America faces a new wave of homegrown political violence and terrorism if its divisions continue

The Anti-Defamation League has urged the authorities to be on high alert for violence not just from the extreme right, but from the extreme left also

David Usborne
New York
Saturday 24 June 2017 19:08
50 years ago, tensions were high in America and homegrown protests and political violence erupted
50 years ago, tensions were high in America and homegrown protests and political violence erupted

Fifty years ago, America was on the brink of unforetold spasms of homegrown protest and violence, most of it fuelled by leftist anger at the Vietnam War and the establishment in general. The running battles with the police outside the 1968 Democratic National Convention in Chicago were around the corner, the election of Richard Nixon later that year would further stoke tensions. Such was the political polarisation, it seemed the country could come asunder.

It is easy to forget how crazy things got. The Weather Underground, a shadowy group of extreme-left zealots, carried out a campaign of arson and bomb attacks including at the US Capitol, inside the Pentagon and on corporate campuses. It claimed credit for 25 bombings in 1975 alone. The Black Panthers were fighting their own, parallel war. A stretched FBI was also contending with the likes of the Black Liberation Army (BLA), the Symbionese Liberation Army (SLA) and the Puerto Rican organisation Fuerzas Armadas de Liberación Nacional (FALN).

Is the country heading back there again? It’s a question I put to Jonathan Lerner, a friend whose past I knew little about until he asked me to join him on a stage in upstate New York to help him launch his latest book, Swords in the Hands of Children: Reflections of an American Revolutionary, to be published later this summer by OR Books, which is both memoir and confession. Now in his sixties, Lerner, it turns out, was a founding member of the Weather Underground. He never planted any bombs himself, but at various times served as “minister of propaganda” and joined the 1970 Venceremos Brigade to Cuba where he lived Communism for real for a while (and cut cane with Fidel Castro).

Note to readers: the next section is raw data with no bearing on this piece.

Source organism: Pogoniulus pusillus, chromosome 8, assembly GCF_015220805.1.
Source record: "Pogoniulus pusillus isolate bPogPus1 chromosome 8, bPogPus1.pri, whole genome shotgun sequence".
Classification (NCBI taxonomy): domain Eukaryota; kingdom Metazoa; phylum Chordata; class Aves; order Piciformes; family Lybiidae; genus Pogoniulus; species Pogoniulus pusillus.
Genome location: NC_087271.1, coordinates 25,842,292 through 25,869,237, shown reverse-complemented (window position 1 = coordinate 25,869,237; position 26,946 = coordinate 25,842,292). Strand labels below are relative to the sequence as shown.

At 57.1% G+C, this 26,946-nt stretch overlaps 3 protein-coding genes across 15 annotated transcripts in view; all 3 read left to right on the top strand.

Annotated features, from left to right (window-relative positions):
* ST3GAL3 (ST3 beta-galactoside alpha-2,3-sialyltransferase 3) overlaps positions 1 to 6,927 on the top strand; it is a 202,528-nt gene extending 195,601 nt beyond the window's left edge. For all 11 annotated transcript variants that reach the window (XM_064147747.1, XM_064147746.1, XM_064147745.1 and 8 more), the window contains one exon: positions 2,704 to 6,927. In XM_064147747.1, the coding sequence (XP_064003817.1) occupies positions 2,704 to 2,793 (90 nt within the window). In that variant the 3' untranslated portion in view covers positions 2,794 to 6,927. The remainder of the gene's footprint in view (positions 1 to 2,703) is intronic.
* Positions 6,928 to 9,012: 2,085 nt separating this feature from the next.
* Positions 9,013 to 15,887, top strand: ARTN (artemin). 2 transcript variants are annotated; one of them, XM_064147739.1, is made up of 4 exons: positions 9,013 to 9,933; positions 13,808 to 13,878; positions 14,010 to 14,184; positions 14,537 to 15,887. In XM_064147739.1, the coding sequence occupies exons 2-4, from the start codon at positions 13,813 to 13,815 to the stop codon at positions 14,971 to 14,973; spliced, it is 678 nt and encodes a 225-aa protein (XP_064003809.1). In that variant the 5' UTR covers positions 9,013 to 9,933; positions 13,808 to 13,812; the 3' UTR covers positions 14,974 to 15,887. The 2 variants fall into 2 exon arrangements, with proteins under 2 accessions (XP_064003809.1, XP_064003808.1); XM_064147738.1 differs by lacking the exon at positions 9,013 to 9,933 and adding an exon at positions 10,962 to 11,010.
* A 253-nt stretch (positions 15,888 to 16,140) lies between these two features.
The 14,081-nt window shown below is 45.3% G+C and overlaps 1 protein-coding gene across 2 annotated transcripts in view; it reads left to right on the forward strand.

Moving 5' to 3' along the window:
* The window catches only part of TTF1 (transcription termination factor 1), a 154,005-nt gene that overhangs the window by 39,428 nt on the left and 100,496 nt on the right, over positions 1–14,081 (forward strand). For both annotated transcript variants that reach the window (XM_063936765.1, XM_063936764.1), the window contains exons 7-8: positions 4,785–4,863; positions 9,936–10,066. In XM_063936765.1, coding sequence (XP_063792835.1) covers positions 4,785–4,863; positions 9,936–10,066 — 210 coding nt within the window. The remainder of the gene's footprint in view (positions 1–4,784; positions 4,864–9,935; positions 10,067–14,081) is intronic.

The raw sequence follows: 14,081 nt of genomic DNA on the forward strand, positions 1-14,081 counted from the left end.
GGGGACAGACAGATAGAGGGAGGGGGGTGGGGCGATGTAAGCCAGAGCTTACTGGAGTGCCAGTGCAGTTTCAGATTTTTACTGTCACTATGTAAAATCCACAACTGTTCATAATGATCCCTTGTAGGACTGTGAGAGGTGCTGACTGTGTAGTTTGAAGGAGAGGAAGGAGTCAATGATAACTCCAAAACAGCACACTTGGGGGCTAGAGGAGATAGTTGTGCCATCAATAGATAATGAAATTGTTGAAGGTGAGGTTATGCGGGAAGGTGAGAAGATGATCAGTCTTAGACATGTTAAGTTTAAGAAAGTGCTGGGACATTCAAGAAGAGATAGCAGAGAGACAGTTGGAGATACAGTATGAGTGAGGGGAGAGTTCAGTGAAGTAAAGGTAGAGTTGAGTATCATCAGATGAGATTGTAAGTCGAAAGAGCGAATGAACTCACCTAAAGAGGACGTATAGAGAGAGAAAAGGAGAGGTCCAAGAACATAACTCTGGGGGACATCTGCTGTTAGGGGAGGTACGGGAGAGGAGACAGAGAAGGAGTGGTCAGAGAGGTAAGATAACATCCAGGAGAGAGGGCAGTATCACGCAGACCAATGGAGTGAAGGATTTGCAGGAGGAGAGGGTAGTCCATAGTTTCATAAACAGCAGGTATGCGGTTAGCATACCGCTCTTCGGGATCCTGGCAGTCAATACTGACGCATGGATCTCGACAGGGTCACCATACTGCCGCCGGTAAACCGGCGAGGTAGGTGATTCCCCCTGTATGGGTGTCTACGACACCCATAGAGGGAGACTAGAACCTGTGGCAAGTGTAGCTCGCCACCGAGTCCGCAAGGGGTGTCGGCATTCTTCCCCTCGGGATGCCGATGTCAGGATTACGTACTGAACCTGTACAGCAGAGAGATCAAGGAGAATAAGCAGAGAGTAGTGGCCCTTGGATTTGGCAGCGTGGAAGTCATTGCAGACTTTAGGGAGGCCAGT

If the Weather Underground was romanticised by progressives at the time who nonetheless abhorred its violent ways, a reading of Lerner’s book leaves no doubt that it shouldn’t have been. He describes a misogynistic, corrupt leadership that convinced itself a revolution was nigh and Lenin would take the place of Lincoln on the National Mall in Washington, DC. Towards the end, he writes, the “Weather Machine” had become fetid, “with its apocalyptic view of the outside world and its self-esteem-eroding internal culture, cooked down to sludge by our isolated and overheated imaginations”.

Over time though, it was the extreme right that emerged as America’s main internal terror threat. In the past decade alone, according to a study from the Anti-Defamation League (ADL), 74 per cent of deaths from political violence in the US came from right-wing extremists, 24 per cent from Islamic extremists and just 2 per cent from left-wing extremists. An assumption was born that the far right was more likely to resort to violence than the far left. They firebombed abortion clinics, carried out the Oklahoma bombing and tried to kill congresswoman Gabby Giffords.